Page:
LocalTalk is just a single differential pair of wires. There aren't separate wires on the LocalTalk bus for send and receive, so only one device can transmit at a time. This makes it half duplex. But like I said earlier, the Mac's serial port is full duplex. So to make it half duplex, you hook both the RX and the TX lines to the same single bus. When you transmit, what you transmit goes to everyone else, and it also goes right back into your own RX line, so you will receive what you transmitted out. When other people are transmitting, I believe you do something to disconnect your own TX line from the bus, or at least leave it in a state where it's not affecting other people's transmissions. What other people send will still arrive at your RX line.
With all that in mind, as far as I know, the PhoneNET adapter basically exists to combine your Mac's RX and TX signals into half duplex communication, decouple your Mac directly from the network (using the transformer), and also do some cleanup on the signals because there's no shielding or ground--only the single differential pair of the two outer wires in the RJ11 jack.
And then of course you have to terminate both ends of the bus. This is true on pretty much all buses like this. Apple's LocalTalk connectors do it automatically by using switches set up to turn termination ON unless something is plugged into both ports. PhoneNET requires the special little terminators, one on each end. Things like Ethernet already have termination on every jack, so every individual port-to-port "bus" is terminated properly.
OK, I'm rambling now. Anyway that's what I know! I think we might have to tear apart an existing PhoneNET box if we want to know for sure. That picture in one of your earlier links made it look like a pretty simple circuit.
Copy that on the differential signaling principle. I want to get back into electronics, I got in part way but am currently distracted by the need to finish the Guide and other things.
I haven't looked into one-wire serial protocols but I've heard of them. I believe they have some pretty hefty limitations, like 9600bps max. Two wires gets you much farther.
I have a DIN-8 PhoneNET adapter I can offer up for examination. It's been knackered a bit because they're difficult to open (this was last year when I tried to open it). I also have a Focus TurboNET ST, which has activity LEDs and a termination on/off switch.
We'll also need to get a handle on a repectable 1:1 isolation transformer. Should be something you can pick up a Mouser or Jameco.
Yeah, I think one-wire stuff doesn't work too well with long distances. I know coax cable is a little more reliable, but definitely not something like one wire inside of telephone cables.
Awesome! I think I probably have some PhoneNET adapters around here somewhere too. I didn't realize they were difficult to open though. It would be nice to inspect what transformer they used so we can try to identify a similar one to use. I have no idea how to identify what type of transformer to use for anything. I know they have a turns ratio, but other than that I'm pretty clueless.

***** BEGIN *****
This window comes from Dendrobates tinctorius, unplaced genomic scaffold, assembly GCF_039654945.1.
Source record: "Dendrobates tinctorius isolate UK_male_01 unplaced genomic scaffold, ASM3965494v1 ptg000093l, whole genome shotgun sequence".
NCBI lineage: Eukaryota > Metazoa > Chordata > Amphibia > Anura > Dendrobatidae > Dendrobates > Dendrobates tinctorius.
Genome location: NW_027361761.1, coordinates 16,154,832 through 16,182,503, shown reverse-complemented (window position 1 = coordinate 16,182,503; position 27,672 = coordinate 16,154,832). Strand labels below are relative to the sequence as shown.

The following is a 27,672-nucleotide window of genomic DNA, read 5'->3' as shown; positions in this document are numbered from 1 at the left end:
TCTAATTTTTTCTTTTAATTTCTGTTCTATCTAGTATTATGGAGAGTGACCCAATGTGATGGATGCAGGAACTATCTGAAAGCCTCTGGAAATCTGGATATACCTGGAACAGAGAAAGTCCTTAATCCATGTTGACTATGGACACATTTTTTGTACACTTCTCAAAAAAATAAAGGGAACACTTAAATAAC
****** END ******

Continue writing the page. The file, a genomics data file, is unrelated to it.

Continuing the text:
I can't imagine it'll be tough to figure out the connections. The picture on the page you linked earlier makes me think that it may be a single-sided PCB. There's a trace going to every pad on the bottom side of the board. If that is indeed a PhoneNET PCB in that picture, we may be able to identify every connection except what wires go to what from the Mac's serial port to the PCB. It would help if the transformer and any resistors/capacitors could be identified on the PCB.
It would be sweet to add a termination switch like the TurboNET ST too
Yeah I've opened the TurboNET ST and lost the little plastic piece that helps you turn on the termination. Ahh well the switch is still functional, but I think the activity LEDs (both operate at the same time, weird) help a lot in figuring out dead spots in the network.
I'll get some pictures thrown up. IIRC the TurboNET does have a couple of 1/8W resistors on it, maybe two caps. Probably the disc type, can't remember. The PhoneNET is just a single sided PCB with a isolation transformer. From what the patent description said it's a 100:100 or something like that ratio. I'm partial to CapNET because then people don't have to pull up some weird transformer that is only available in batches of 5000 and has a six-week ordering lead Also Known As Digikey.
Just kidding. Isolation transformers with 1;1 ratio are commonly stocked all over the place. Because of my compulsive "need to know" complex I tried opening my Farallon iPrint LT but I didn't want to break anything -- I really like that bridge and it works without a single issue.
Recently I procurred a Cayman System Gatorbox from a well-known 68kmla member but I/we don't have a 16V AC 1A power adapter. I think it's a 2.1mm or similar size barrel jack kind. I'll see if WeirdStuff has anything in a while. They should, they have entire boxes of specific voltages, whatever you want -- 3v3, 5v, 6v, etc.
1:1 isolation transformers are fine and dandy, but you have to watch out because of the number of turns. Some could have 50 turns to 50 turns, 150 turns to 150 turns, etc.. as the different number of windings represent the overall impedance on each side of the circuit across the transformer. You need a transformer with the correct number of turns that matches the 120 ohm drive impedance of a pair of wire. Twisted or whatnot.
What you could do, is pick up some RJ45 Jacks with on-board matching transformers, or just plain old matching transformers for ethernet standalone. They should be 1:1 and will have a turns ratio compatible with the speeds/impedances your working with.
Just for future reference, I had an RJ-11 cable split open to reveal the two inner wires. I think hooked those up to copper alligator clips to two of the pins of a AppleTalk cable. It works either way, there's no "this wire goes to that and this wire goes to here": it's reversible.